32. Anne Shirley in "Stella Dallas" (1937)
  33. Amy Irving in "Yentl" (1983)
  34. Kim Basinger in "L.A. Confidential" (1997)
  35. Shirley Knight in "Sweet Bird of Youth" (1962)
  36. Cloris Leachman in "The Last Picture Show" (1971)
  37. Margaret Leighton in "The Go-Between" (1971)
  38. Rosie Perez in "Fearless" (1993)
  39. Mercedes McCambridge in "All the King's Men" (1949)
  40. Joan Cusack in "In & Out" (1997)
  41. Anjelica Huston in "Prizzi's Honor" (1985)
  42. Ann-Margret in "Carnal Knowledge" (1971)
  43. Gladys Cooper in "Now, Voyager" (1942)
  44. Donna Reed in "From Here to Eternity" (1953)
  45. Glenn Close in "The Big Chill" (1983)
  46. Susan Peters in "Random Harvest" (1942)
  47. Alice Brady in "In Old Chicago" (1937)
  48. Mary Badham in "To Kill a Mockingbird" (1962) 
  49. Holly Hunter in "The Firm" (1993)
  50. Queen Latifah in "Chicago" (2002)
  51. Celeste Holm in "Come to the Stable" (1949)
  52. Ethel Barrymore in "Pinky" (1949)
  53. Minnie Driver in "Good Will Hunting" (1997)
  54. Thelma Ritter in "Birdman of Alcatraz" (1962) 
  55. Winona Ryder in "The Age of Innocence" (1993)
  56. Grace Kelly in "Mogambo" (1953)
  57. Mercedes McCambridge in "Giant" (1956)
  58. Marjorie Rambeau in "Torch Song" (1953) 
  59. Elsa Lanchester in "Come to the Stable" (1949)
  60. Andrea Leeds in  "Stage Door" (1937)

Wednesday, July 3, 2013

Susan Peters in Random Harvest

Susan Peters received her only Oscar nomination for her performance as Kitty Chiclet in Mervyn LeRoy's Random Harvest. Unfortunately, Susan Peters is mostly known nowadays (if mentioned at all) as a tragic Hollywood story after a 1945 hunting accident left her paralyzed from the waist down. Before the accident she was being groomed as a major star at MGM following her nomination for this film and a few other parts, but of course Hollywood didn't known what to do with a wheelchair-bound actress and Peters career fizzled out until she died at age 31 from what was essentially anorexia. It's a sad story for sure, especially considering how luminous she is in the role of Kitty in Random Harvest.

The film is a romantic drama about a man, "John Smith" (Oscar-nominated Ronald Colman) who loses his memory during World War I and falls in love with a singer who helps him make peace with his lost memories. After him and the woman, Paula (Greer Garson) get married and have a child he is hit by a car and suddenly regains the memory of his real life as Charles Rainier but simultaneously loses all of his memories of Paula and their time spent together. Peters enters as Kitty, Charles' step-niece who has a huge crush on him and eventually becomes engaged to him. However, Paula has found work as Charles' secretary and is determined to get him to remember their time together. It's a terribly overwrought film that is a little dull but still has a nice romantic glow whenever Garson and Colman are onscreen together.

Susan Peters has a tough job with the role of Kitty, having to traverse the film's drastic jumping around in time that forces her to age from a teen to a grown woman in what amounts to a few minutes onscreen. She's also got a really creepy romance, with vaguely incestuous undertones and a whopping 30 year age difference between her and Colman. It's a testament to Peters that she manages to make all of these aspects substantially less creepy (though not completely), through her charisma and charm. She's very convincing as a teenager, nicely expressing Kitty's childish crush on her uncle and her youthful confidence. She does absolutely all of the heavy lifting in the Charles/Kitty relationship, convincing us that the Kitty would be attracted to her uncle's romanticized mystique. She's not given a whole lot of time to develop a romance, since essentially two scenes in Kitty and Charles are engaged but Peters pulls it off with teenage aplomb and ardent forcefulness.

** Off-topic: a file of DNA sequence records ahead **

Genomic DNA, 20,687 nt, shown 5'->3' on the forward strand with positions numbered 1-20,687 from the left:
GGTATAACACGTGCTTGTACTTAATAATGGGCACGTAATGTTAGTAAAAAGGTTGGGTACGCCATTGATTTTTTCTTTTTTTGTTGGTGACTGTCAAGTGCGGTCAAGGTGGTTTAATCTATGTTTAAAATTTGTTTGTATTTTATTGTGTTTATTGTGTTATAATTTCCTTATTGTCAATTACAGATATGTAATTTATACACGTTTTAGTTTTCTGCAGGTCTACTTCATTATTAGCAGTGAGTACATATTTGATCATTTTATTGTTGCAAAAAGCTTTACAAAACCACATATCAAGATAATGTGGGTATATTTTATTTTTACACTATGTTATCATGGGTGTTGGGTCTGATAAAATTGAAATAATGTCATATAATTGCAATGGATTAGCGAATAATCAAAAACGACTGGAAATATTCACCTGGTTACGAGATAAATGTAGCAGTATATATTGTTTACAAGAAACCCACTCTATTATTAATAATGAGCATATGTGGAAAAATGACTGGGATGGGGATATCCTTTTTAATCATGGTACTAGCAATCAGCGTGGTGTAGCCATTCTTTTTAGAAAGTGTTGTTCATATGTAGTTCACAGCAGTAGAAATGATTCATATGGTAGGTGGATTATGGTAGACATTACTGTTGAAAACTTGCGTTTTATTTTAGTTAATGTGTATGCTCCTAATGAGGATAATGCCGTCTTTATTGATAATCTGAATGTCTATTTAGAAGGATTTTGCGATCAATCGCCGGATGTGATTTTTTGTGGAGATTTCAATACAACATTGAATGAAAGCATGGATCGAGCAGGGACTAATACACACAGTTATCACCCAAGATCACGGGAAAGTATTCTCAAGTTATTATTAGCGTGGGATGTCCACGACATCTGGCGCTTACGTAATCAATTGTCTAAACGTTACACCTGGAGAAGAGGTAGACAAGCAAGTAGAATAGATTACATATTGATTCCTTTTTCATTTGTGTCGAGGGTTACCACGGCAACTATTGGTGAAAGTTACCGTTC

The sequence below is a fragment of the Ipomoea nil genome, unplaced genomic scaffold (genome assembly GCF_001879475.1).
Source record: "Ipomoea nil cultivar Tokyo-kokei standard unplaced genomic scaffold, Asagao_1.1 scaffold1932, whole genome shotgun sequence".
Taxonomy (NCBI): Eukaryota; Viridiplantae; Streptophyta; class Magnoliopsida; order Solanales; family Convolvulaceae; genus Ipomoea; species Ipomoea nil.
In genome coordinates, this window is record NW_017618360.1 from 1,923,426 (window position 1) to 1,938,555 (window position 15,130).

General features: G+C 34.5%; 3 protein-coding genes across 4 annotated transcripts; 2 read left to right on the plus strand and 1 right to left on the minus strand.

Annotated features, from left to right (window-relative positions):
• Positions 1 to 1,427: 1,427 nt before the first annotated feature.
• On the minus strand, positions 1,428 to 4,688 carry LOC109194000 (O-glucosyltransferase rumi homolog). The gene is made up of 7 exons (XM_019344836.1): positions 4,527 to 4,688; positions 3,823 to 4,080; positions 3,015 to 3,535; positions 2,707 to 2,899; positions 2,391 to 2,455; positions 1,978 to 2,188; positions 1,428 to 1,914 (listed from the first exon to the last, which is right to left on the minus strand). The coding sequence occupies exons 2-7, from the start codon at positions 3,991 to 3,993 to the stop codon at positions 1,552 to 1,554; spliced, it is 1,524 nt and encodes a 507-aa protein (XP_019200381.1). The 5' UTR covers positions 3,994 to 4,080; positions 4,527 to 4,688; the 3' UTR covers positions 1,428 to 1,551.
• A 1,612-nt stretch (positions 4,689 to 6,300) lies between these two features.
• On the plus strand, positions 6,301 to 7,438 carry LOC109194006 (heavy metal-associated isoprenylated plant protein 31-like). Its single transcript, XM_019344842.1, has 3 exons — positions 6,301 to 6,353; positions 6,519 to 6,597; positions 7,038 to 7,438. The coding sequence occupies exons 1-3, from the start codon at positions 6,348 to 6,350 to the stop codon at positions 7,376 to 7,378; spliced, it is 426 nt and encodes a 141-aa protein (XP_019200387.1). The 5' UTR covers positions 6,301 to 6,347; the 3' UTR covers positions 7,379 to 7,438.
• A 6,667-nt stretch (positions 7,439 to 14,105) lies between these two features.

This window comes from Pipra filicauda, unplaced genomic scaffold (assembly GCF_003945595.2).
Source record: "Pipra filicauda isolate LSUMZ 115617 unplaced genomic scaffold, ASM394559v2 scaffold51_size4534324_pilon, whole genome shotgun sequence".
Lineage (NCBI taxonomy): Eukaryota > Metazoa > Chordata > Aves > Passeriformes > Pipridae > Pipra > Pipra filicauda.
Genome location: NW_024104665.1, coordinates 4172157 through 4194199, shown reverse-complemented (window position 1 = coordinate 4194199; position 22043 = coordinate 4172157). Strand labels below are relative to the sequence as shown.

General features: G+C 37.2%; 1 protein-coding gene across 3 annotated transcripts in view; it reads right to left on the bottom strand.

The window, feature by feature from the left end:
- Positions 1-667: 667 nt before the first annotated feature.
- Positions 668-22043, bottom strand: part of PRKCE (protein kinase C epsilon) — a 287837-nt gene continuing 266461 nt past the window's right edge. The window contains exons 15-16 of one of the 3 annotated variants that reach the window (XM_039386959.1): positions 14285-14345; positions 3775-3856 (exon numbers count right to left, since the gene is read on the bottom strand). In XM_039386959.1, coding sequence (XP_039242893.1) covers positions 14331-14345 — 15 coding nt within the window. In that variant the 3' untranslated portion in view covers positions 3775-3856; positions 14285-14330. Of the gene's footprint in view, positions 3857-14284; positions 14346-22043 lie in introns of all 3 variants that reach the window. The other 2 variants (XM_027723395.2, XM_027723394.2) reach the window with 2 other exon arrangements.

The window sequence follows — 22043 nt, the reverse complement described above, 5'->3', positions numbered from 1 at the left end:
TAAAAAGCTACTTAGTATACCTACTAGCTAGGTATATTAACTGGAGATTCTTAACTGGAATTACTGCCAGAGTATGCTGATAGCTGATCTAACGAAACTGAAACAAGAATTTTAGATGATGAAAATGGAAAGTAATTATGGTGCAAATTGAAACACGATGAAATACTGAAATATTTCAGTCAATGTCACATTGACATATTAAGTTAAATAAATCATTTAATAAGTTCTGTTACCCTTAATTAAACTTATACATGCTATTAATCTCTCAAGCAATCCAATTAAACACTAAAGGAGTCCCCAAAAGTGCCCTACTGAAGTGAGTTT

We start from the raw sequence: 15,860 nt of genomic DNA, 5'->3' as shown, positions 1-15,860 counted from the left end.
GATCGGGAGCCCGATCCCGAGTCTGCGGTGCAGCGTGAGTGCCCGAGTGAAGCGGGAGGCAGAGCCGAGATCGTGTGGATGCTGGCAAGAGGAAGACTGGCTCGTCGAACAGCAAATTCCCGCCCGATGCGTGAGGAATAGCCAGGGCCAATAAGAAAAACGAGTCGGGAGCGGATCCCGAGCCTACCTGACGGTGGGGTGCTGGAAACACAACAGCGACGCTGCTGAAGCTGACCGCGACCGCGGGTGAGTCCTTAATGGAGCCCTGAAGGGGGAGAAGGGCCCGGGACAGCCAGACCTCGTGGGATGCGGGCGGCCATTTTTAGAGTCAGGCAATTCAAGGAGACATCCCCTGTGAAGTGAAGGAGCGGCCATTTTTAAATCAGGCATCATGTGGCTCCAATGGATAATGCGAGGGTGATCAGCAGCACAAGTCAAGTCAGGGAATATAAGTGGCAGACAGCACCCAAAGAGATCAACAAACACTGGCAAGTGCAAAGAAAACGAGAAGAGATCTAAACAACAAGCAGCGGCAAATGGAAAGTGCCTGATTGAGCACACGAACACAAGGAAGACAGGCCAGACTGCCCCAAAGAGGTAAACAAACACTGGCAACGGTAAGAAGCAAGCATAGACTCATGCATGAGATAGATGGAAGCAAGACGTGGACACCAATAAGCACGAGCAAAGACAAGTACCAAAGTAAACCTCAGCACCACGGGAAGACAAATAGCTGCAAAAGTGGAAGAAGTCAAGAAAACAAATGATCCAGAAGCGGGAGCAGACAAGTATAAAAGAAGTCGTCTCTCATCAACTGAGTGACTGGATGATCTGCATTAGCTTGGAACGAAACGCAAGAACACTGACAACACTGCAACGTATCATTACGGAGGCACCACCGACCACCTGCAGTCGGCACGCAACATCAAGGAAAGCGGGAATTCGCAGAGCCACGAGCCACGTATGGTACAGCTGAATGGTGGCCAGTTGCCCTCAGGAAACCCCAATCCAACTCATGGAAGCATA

Because the performance is essentially three brief sequences, Peters has to work hard at showing the amount of maturity that Kitty has achieved in her second and third sequences. She definitely pulls it off, showing a more sophisticated and mature Kitty who has kept the torch going for her uncle over many years and maintains the determination to marry him. After the first two sequences featured, respectively, a teenage Kitty telling her uncle they will get married and a grown up Kitty getting him to propose to her, Peters is finally given a more emotional moment in her third and final scene. While her and Charles are picking hymns for their upcoming wedding they happen up the one that he and Paula got married to and Kitty recognizes that Charles still loves someone else. It's a beautifully acted moment, as we get a close-up on Kitty's face as her expression of giddy excitement changes to confusion and bewilderment to finally disappointment. Peters acts the scene with maturity and skill, having maneuvered Kitty to this place in only a few scenes. Her goodbye to Charles is touching and very noble, something the audience wouldn't have expected from the slightly annoying and petulant teen at the very beginning.

This is a perfectly lovely performance by Susan Peters, even if for the most part Kitty Chiclet is nothing more than a prop of a part that is meant to illustrate how attractive and charming Ronald Colman's character is. Peters tackles the role with charm and transitions the performance very well, but is essentially stuck by the part nonetheless. This nomination feels more like a "star is born" nomination than anything else, because I would very much have liked to see how Peters' career turned out after this lovely breakthrough. 3/5 Thelmas.

Monday, July 1, 2013

Agnes Moorehead in The Magnificent Ambersons